3. Grace and Truth

The last Biblical principle I want to address is the delicate balance of grace and truth. John 1:14 says that Jesus was full of grace and truth, and we need to seek to have that in our lives as well. Jesus taught that sometimes the truth would be like a sword that divides families (Matthew 10:34-39), and Paul references becoming one’s enemy because he told them the truth (Galatians 4:16). So, there are times when saying the truth is going to make someone despise you and separate themselves from you.

However, we need to be diligent that it is the truth that creates division, and not our lack of grace: bad tone, bad behavior, bad attitude, poor word choice, etc.

Jeff Stahler

Jeff Stahler

 

In 2Corinthians 6:3-10 Paul talks about how, for the sake of having a blameless ministry they seek to not offend. Clearly Paul was bold in his writings and was bold in the truth, but he also went to great efforts (in all situations) to be pure, knowledgeable, longsuffering, kind, and loving. Paul understood the importance of delivering the truth without offending (when possible). Likewise, we need to be especially careful that when we say what we think is true, and people are offended by us, that we don’t arrogantly assume that it was the truth that offended them as opposed to our presentation of it. We need to be honest with ourselves and with our methods so that we can ensure that people are drawn to Christ or repulsed by Him, but never us.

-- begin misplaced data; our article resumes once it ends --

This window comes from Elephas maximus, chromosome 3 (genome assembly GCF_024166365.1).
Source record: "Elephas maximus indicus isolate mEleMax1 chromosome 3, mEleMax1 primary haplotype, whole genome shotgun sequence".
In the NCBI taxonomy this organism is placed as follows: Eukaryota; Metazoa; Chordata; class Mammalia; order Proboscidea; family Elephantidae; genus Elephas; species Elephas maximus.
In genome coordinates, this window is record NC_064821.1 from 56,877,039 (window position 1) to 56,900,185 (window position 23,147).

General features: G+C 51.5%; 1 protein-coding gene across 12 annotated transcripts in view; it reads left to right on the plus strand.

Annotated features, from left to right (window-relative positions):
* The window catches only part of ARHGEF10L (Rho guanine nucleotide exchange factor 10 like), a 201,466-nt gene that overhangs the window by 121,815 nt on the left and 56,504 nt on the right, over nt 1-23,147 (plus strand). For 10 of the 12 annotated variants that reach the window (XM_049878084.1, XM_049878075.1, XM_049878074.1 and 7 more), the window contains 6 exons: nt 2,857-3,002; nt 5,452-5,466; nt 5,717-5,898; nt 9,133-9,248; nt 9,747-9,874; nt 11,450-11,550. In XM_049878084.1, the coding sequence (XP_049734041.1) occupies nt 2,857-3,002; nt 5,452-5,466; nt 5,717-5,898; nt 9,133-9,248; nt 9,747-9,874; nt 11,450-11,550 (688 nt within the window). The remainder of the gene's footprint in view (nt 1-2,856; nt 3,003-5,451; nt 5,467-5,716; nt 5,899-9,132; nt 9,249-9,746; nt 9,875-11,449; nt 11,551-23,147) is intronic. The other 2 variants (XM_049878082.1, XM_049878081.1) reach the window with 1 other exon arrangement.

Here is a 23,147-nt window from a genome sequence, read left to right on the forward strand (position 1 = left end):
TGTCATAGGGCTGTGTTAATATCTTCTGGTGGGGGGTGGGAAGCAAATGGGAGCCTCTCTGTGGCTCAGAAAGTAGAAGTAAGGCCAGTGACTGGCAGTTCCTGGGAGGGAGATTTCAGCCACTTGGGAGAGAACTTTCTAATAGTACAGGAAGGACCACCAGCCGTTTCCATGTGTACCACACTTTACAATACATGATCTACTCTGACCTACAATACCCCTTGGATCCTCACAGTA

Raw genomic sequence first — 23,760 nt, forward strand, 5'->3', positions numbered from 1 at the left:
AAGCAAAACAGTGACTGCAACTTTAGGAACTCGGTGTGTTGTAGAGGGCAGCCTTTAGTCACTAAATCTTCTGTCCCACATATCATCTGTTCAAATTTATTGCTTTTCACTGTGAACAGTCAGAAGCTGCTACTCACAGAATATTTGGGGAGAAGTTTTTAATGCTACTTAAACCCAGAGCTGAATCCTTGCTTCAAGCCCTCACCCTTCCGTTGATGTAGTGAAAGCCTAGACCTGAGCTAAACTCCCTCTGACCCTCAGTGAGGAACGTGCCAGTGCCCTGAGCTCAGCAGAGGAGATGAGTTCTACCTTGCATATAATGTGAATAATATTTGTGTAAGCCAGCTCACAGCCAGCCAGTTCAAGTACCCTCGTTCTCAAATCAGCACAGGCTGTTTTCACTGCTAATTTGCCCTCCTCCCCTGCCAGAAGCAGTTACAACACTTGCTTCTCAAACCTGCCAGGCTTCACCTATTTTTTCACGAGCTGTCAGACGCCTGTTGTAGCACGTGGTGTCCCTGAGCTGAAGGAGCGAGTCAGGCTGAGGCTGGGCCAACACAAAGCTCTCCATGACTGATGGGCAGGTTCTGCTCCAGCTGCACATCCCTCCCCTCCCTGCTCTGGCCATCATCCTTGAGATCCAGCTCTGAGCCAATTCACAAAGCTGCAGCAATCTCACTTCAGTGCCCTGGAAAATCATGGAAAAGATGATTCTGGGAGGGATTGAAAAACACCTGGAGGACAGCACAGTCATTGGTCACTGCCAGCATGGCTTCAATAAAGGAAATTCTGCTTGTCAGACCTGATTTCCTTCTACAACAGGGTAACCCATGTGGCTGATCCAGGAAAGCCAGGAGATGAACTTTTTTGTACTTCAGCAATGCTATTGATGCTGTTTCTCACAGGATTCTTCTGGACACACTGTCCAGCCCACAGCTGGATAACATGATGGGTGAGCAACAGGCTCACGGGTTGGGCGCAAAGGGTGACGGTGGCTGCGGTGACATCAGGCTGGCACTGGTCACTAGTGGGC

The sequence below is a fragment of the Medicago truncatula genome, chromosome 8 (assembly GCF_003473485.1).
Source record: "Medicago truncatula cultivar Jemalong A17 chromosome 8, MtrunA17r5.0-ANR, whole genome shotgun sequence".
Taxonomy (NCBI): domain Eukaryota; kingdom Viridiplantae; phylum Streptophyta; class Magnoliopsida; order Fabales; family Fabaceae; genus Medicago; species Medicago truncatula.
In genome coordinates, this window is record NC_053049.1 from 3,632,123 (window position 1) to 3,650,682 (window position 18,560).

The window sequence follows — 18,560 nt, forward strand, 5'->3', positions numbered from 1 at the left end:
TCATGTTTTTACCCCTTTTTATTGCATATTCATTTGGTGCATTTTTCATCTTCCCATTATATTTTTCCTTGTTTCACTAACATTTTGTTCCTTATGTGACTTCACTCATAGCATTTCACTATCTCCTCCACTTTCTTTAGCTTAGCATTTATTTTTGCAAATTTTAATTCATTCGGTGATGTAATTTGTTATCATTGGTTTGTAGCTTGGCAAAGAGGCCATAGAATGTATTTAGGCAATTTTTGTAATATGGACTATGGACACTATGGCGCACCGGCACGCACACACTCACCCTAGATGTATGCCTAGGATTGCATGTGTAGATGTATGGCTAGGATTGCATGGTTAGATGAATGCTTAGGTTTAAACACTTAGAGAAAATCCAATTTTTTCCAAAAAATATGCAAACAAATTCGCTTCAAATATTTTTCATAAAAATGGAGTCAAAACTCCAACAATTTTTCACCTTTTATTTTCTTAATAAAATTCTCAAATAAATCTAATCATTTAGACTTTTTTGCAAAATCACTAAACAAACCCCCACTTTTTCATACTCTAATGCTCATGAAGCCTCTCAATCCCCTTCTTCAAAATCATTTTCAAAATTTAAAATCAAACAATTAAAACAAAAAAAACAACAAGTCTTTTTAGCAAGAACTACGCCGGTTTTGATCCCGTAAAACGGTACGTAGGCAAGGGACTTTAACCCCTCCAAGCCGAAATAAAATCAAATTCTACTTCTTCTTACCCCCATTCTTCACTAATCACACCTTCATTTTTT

Lastly, when we are discussing politics,

one of the worst things we could do is make our political perspective of such great importance that we argue for it more than the Gospel, or by defending it cause someone to not trust us with answers concerning Jesus.

And when we make blanket statements about a particular party like “Democrats are idiots”, or “Republicans don’t care about the poor”, we run the risk of ostracizing the individual that belongs to that party and we make our job of evangelizing nearly impossible. When we get so fixated on what we think to be true politically that we don’t carefully weigh our words in a political discussion, we make our job of effectively reaching souls immensely difficult— a hinderance we should all be avoiding.

 

asking the right questions